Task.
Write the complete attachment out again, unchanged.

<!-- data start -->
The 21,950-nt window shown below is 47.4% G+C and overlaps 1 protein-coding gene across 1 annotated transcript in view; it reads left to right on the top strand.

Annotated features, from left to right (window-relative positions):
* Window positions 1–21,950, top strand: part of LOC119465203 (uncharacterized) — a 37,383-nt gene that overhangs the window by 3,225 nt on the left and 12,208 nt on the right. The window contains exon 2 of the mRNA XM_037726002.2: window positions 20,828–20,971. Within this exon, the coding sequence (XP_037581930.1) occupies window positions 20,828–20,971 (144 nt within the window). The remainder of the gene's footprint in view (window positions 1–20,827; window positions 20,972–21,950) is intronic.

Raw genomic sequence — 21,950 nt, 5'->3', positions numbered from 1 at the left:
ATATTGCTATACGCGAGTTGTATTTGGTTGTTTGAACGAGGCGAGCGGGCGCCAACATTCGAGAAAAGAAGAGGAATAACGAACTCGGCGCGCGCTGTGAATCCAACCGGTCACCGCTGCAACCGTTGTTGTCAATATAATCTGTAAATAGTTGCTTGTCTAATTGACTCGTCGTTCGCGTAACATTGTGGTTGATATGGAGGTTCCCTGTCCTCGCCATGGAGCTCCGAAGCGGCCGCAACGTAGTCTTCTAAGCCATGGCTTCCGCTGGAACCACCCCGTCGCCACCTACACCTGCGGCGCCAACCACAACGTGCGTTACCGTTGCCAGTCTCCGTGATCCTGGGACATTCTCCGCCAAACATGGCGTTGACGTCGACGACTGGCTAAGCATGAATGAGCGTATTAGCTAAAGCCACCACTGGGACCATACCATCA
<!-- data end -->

The 21,950-nt window shown below is 47.4% G+C and overlaps 1 protein-coding gene across 1 annotated transcript in view; it reads left to right on the top strand.

Annotated features, from left to right (window-relative positions):
* Window positions 1–21,950, top strand: part of LOC119465203 (uncharacterized) — a 37,383-nt gene that overhangs the window by 3,225 nt on the left and 12,208 nt on the right. The window contains exon 2 of the mRNA XM_037726002.2: window positions 20,828–20,971. Within this exon, the coding sequence (XP_037581930.1) occupies window positions 20,828–20,971 (144 nt within the window). The remainder of the gene's footprint in view (window positions 1–20,827; window positions 20,972–21,950) is intronic.

Raw genomic sequence — 21,950 nt, 5'->3', positions numbered from 1 at the left:
ATATTGCTATACGCGAGTTGTATTTGGTTGTTTGAACGAGGCGAGCGGGCGCCAACATTCGAGAAAAGAAGAGGAATAACGAACTCGGCGCGCGCTGTGAATCCAACCGGTCACCGCTGCAACCGTTGTTGTCAATATAATCTGTAAATAGTTGCTTGTCTAATTGACTCGTCGTTCGCGTAACATTGTGGTTGATATGGAGGTTCCCTGTCCTCGCCATGGAGCTCCGAAGCGGCCGCAACGTAGTCTTCTAAGCCATGGCTTCCGCTGGAACCACCCCGTCGCCACCTACACCTGCGGCGCCAACCACAACGTGCGTTACCGTTGCCAGTCTCCGTGATCCTGGGACATTCTCCGCCAAACATGGCGTTGACGTCGACGACTGGCTAAGCATGAATGAGCGTATTAGCTAAAGCCACCACTGGGACCATACCATCA